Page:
Chromosomal rearrangements have been described in a number of closely related plant pathogenic fungi; however, the impact on recombination has not been studied in any plant pathogen system. A particular case of chromosomal rearrangement is described as ‘genome plasticity’ in several plant pathogenic species. This involves not only chromosomal rearrangements but also the presence of accessory chromosomes and rapidly evolving genomic islands where pathogenicity-related traits can be located. The sequencing of many fungal pathogen genomes has certainly confirmed that structural reorganization between closely related fungal pathogens and between isolates of the same species is the rule rather than the exception. It has also been documented that adaptive evolution can be accelerated by an increased dynamic in repetitive regions and accessory chromosomes (see reviews by Raffaele & Kamoun (2012) and Croll & McDonald (2012)). Whether such plasticity may confer reproductive isolation has not been considered to date. However, this can now be addressed by relating observations of extreme genome plasticity to speciation by dissecting the type and origin of structural variation and the effect of rearrangements on recombination.
Below, I will summarize and discuss current literature on speciation genomics and recent genome studies of pathogenic species addressing species formation. I will finally discuss future directions in our research into fungal plant pathogen evolution and the genetics of speciation.
II. Speciation genomics
Genomic resources of various organisms have been analyzed to study speciation genetics and the genomic consequences of speciation. Several methods relying on divergence estimates, single nucleotide polymorphism (SNP) data, or estimates of nonsynonymous and synonymous divergence have been developed to identify outlier loci in the genome (Fig. 1). Measures that reflect divergent adaptive evolution include the fixation index Fst, Tajima's D, statistics based on the site frequency spectrum, and, for coding sequences, estimates of nonsynonymous and synonymous divergence or polymorphism.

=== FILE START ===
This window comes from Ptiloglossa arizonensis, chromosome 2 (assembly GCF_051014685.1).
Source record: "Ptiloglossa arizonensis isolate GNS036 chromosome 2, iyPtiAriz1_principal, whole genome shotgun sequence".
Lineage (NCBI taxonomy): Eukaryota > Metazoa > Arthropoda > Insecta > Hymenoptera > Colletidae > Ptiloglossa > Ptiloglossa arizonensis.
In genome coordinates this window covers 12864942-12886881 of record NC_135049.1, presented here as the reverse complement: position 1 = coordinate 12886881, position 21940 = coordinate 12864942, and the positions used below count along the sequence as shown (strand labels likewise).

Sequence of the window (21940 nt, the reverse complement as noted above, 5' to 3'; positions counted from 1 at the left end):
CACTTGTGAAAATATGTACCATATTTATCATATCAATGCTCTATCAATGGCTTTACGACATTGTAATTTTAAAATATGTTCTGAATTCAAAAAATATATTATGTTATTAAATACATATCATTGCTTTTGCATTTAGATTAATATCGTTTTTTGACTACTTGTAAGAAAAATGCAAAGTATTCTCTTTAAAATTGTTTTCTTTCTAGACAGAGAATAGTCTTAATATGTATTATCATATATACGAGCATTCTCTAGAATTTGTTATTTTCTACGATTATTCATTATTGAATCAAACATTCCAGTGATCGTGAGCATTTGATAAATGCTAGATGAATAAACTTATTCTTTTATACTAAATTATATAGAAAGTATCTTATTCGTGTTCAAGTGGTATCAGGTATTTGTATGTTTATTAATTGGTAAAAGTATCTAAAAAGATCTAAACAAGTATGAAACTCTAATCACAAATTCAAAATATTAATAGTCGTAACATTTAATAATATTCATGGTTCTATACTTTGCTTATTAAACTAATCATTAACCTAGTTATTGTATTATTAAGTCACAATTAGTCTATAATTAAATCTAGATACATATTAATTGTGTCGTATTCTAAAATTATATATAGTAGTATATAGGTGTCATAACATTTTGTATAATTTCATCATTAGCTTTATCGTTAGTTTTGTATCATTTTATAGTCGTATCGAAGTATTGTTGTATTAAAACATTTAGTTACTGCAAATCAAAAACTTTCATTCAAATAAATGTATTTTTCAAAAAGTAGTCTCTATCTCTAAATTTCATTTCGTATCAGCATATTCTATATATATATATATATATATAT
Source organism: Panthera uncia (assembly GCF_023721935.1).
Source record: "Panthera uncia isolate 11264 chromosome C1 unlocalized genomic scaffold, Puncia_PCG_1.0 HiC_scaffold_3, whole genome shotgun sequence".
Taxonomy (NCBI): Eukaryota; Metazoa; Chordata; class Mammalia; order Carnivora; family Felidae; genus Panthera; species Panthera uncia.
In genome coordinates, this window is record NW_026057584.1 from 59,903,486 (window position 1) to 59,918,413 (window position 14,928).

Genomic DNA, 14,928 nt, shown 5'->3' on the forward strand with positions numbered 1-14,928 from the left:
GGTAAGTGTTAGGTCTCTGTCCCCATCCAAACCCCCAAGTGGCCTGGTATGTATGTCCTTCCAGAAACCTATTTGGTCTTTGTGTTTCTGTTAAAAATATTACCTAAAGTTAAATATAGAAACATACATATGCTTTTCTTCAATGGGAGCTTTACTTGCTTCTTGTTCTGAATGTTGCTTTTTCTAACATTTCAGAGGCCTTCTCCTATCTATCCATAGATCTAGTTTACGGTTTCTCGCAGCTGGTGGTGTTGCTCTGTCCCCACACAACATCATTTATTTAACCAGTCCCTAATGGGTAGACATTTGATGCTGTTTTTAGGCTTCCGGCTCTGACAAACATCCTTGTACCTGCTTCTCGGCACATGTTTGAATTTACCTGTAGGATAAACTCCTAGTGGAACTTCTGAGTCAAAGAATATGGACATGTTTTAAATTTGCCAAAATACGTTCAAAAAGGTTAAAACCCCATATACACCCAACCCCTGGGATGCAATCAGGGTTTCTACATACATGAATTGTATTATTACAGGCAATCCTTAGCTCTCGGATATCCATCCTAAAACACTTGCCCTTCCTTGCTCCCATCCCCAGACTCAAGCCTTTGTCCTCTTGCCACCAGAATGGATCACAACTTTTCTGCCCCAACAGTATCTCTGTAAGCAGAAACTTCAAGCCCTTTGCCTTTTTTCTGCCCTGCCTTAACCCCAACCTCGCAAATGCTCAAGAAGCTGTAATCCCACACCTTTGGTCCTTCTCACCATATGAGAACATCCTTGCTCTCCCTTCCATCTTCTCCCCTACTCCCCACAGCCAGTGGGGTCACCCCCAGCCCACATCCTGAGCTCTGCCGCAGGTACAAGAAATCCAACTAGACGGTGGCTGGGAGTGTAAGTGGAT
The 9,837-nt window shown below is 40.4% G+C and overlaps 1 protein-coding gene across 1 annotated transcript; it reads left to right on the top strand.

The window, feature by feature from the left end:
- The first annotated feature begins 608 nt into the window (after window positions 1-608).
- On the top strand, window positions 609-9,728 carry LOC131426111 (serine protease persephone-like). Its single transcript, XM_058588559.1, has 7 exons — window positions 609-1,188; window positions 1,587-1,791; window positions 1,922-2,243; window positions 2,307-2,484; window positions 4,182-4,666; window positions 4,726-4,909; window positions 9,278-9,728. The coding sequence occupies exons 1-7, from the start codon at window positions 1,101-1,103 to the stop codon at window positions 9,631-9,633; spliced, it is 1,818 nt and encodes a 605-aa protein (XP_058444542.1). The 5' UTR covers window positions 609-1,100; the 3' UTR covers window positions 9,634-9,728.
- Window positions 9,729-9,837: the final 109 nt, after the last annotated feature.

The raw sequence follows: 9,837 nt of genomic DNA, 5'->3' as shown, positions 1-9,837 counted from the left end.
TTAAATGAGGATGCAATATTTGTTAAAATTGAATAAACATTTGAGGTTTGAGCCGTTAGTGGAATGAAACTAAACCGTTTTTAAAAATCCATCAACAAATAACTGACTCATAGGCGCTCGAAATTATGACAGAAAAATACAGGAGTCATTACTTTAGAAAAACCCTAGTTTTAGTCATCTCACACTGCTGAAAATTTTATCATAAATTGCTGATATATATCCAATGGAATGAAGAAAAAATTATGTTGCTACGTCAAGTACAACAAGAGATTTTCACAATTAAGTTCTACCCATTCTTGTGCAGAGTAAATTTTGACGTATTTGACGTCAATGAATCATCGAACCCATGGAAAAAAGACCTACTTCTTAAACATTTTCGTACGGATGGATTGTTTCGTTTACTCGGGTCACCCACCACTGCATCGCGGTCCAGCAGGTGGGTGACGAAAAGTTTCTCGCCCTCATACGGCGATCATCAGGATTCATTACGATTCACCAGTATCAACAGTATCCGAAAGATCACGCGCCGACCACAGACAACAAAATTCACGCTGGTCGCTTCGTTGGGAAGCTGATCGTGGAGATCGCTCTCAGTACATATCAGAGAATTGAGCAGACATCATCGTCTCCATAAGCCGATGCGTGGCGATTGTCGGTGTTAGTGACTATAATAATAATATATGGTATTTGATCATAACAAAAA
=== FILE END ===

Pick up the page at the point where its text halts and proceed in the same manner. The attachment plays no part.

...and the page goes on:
Divergent selection is reflected as significantly increased levels of sequence differentiation. When coding sequences of more than two species are compared, it is possible to test the strength of positive selection that has affected a particular locus in the different species. Such branch-specific estimates can elucidate the different selection pressures that have acted on the divergent species. Within a population, strong selection of a particular trait or an advantageous allele can cause a selective sweep and a depletion of variation within the genomic region spanning the selected locus. Genetic hitchhiking will cause allelic variants linked to the selected locus to increase in frequency. Comparative population genomics approaches have the power to contrast variation within and between species and thereby uncover the present effect of natural selection in current populations and the past effect of natural selection during species divergence. Ultimately, such studies can unravel speciation scenarios and provide candidate genes involved in ecological speciation and reproductive isolation. Such comparative genome approaches have been explored in nonfungal model systems and demonstrate the power of the use of genomic data to study speciation. For example, in the flowering plant Mimulus gattus, a hybrid lethality allele hitchhiked with a strongly selected allele for copper tolerance (Fig. 2) (Wright et al., 2013). The linkage between copper tolerance and hybrid lethality confers reproductive isolation between copper-tolerant and copper-nontolerant populations. In M. gattus, hybrid incompatibility is thereby evolving as an incidental by-product of divergent adaptation in distinct environments.
1. Lessons from stick insects, primates, and fruit flies